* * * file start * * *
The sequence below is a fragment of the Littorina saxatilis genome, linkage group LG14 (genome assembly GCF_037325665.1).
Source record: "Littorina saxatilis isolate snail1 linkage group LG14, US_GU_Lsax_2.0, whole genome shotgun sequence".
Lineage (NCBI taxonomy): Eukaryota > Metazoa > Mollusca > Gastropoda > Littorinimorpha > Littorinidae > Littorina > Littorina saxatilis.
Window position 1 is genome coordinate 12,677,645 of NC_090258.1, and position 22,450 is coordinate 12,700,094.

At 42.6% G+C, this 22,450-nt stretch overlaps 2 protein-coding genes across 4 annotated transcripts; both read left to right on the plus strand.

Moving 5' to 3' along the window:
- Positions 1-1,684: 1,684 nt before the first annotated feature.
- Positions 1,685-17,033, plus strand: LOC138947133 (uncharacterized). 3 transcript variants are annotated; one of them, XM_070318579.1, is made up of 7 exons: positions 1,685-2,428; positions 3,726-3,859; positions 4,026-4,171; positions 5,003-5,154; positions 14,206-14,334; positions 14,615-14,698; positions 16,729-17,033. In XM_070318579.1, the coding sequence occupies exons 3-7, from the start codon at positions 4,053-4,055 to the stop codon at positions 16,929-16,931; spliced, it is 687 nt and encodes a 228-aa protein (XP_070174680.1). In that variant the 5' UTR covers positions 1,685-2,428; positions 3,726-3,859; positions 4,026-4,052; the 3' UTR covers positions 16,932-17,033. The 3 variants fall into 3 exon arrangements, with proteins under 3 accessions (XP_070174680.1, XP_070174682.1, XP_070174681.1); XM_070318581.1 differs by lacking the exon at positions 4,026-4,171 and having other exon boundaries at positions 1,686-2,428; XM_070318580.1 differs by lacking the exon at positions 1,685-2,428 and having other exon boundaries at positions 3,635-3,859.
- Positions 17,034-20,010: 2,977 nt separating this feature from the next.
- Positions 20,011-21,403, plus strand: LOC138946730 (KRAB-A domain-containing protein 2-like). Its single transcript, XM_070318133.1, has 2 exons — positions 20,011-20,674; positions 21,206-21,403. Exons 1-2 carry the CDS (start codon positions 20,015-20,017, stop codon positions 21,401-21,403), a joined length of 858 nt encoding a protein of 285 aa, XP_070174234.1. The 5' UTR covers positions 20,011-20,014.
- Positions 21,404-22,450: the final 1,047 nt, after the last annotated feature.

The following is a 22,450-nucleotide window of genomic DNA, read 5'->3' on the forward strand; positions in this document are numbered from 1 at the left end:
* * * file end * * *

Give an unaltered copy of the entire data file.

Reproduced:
The sequence below is a fragment of the Littorina saxatilis genome, linkage group LG14 (genome assembly GCF_037325665.1).
Source record: "Littorina saxatilis isolate snail1 linkage group LG14, US_GU_Lsax_2.0, whole genome shotgun sequence".
Lineage (NCBI taxonomy): Eukaryota > Metazoa > Mollusca > Gastropoda > Littorinimorpha > Littorinidae > Littorina > Littorina saxatilis.
Window position 1 is genome coordinate 12,677,645 of NC_090258.1, and position 22,450 is coordinate 12,700,094.

At 42.6% G+C, this 22,450-nt stretch overlaps 2 protein-coding genes across 4 annotated transcripts; both read left to right on the plus strand.

Moving 5' to 3' along the window:
- Positions 1-1,684: 1,684 nt before the first annotated feature.
- Positions 1,685-17,033, plus strand: LOC138947133 (uncharacterized). 3 transcript variants are annotated; one of them, XM_070318579.1, is made up of 7 exons: positions 1,685-2,428; positions 3,726-3,859; positions 4,026-4,171; positions 5,003-5,154; positions 14,206-14,334; positions 14,615-14,698; positions 16,729-17,033. In XM_070318579.1, the coding sequence occupies exons 3-7, from the start codon at positions 4,053-4,055 to the stop codon at positions 16,929-16,931; spliced, it is 687 nt and encodes a 228-aa protein (XP_070174680.1). In that variant the 5' UTR covers positions 1,685-2,428; positions 3,726-3,859; positions 4,026-4,052; the 3' UTR covers positions 16,932-17,033. The 3 variants fall into 3 exon arrangements, with proteins under 3 accessions (XP_070174680.1, XP_070174682.1, XP_070174681.1); XM_070318581.1 differs by lacking the exon at positions 4,026-4,171 and having other exon boundaries at positions 1,686-2,428; XM_070318580.1 differs by lacking the exon at positions 1,685-2,428 and having other exon boundaries at positions 3,635-3,859.
- Positions 17,034-20,010: 2,977 nt separating this feature from the next.
- Positions 20,011-21,403, plus strand: LOC138946730 (KRAB-A domain-containing protein 2-like). Its single transcript, XM_070318133.1, has 2 exons — positions 20,011-20,674; positions 21,206-21,403. Exons 1-2 carry the CDS (start codon positions 20,015-20,017, stop codon positions 21,401-21,403), a joined length of 858 nt encoding a protein of 285 aa, XP_070174234.1. The 5' UTR covers positions 20,011-20,014.
- Positions 21,404-22,450: the final 1,047 nt, after the last annotated feature.

The following is a 22,450-nucleotide window of genomic DNA, read 5'->3' on the forward strand; positions in this document are numbered from 1 at the left end: